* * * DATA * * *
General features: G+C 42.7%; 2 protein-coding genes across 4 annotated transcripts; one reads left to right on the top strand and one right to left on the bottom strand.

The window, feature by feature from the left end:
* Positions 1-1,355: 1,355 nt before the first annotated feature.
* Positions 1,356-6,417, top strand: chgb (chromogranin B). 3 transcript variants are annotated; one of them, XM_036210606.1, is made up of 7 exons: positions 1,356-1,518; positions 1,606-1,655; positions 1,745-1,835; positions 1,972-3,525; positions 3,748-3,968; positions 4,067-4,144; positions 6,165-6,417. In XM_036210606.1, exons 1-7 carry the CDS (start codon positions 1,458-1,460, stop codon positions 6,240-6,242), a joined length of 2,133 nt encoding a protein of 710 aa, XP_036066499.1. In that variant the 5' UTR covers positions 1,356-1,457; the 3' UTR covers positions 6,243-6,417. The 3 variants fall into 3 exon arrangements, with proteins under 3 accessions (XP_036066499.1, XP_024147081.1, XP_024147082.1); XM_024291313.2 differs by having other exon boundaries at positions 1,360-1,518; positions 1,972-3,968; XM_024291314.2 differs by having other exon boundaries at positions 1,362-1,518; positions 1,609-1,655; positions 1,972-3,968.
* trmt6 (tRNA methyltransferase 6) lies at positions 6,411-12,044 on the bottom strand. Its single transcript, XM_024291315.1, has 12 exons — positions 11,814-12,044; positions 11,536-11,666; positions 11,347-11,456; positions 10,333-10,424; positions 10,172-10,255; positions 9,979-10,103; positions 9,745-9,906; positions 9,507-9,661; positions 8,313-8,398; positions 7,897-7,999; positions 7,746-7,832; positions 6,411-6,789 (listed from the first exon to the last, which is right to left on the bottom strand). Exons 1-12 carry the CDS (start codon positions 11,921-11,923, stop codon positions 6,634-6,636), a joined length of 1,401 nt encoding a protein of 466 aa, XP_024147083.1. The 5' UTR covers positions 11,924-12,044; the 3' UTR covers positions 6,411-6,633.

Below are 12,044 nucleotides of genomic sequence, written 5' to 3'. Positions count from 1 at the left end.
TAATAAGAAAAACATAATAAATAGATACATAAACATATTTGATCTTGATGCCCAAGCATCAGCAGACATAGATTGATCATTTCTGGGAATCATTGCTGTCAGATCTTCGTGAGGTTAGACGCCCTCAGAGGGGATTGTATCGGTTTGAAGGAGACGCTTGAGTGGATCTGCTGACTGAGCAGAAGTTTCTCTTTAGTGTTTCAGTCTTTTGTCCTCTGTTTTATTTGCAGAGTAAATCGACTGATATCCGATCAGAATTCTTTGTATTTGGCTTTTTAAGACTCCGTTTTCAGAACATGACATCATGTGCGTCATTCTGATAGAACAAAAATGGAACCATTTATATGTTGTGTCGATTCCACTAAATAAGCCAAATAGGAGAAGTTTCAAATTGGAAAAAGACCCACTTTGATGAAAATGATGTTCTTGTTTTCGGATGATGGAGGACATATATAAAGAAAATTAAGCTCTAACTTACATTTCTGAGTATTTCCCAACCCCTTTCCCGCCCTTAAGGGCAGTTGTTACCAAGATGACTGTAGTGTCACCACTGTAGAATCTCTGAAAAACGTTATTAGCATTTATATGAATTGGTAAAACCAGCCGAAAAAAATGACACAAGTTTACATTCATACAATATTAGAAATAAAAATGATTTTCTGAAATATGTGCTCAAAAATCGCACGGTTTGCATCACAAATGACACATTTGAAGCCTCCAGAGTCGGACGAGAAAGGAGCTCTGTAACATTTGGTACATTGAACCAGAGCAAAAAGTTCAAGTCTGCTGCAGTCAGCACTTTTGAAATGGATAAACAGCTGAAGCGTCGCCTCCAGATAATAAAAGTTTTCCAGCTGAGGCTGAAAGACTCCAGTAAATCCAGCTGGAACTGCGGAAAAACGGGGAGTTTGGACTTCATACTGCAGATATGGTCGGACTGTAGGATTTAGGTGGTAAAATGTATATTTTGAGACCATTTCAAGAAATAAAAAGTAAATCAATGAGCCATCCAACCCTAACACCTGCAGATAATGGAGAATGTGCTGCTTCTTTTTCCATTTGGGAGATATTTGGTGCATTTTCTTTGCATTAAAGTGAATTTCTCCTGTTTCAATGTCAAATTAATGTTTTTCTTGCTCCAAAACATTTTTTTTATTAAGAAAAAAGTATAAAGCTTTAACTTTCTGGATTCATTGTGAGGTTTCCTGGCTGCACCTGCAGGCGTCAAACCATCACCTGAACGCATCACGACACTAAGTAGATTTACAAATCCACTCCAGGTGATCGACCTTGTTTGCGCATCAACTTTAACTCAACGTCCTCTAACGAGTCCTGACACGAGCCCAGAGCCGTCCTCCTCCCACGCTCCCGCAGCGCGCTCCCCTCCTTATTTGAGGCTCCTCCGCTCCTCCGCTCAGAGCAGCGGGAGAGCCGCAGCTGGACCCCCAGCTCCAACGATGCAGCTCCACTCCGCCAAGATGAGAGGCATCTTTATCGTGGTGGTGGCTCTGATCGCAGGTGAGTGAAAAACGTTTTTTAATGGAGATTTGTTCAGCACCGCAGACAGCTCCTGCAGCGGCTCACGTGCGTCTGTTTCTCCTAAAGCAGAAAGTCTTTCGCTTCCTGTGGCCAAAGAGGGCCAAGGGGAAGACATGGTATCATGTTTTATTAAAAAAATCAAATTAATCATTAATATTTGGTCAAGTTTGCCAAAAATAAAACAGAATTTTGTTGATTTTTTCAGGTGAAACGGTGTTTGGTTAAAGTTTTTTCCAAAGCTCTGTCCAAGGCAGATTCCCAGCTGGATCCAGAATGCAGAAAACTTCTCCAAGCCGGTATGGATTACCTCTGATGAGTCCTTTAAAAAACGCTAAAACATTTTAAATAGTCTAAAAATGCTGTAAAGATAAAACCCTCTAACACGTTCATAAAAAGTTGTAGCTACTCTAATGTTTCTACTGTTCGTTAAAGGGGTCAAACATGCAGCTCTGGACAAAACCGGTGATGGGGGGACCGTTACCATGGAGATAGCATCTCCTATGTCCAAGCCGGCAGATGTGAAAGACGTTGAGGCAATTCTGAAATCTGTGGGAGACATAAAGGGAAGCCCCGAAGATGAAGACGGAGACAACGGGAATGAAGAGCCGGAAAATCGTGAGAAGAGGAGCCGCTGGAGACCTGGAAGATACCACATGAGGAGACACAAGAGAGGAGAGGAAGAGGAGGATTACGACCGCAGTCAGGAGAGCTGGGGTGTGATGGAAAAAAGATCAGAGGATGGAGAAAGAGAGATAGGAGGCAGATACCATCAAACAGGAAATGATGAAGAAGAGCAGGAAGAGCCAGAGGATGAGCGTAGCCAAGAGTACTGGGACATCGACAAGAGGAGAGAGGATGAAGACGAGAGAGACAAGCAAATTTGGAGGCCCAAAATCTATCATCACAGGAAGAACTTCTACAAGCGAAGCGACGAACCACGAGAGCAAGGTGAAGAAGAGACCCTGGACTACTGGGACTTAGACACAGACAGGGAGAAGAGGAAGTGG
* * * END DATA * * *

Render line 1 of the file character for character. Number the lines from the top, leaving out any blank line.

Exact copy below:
General features: G+C 42.7%; 2 protein-coding genes across 4 annotated transcripts; one reads left to right on the top strand and one right to left on the bottom strand.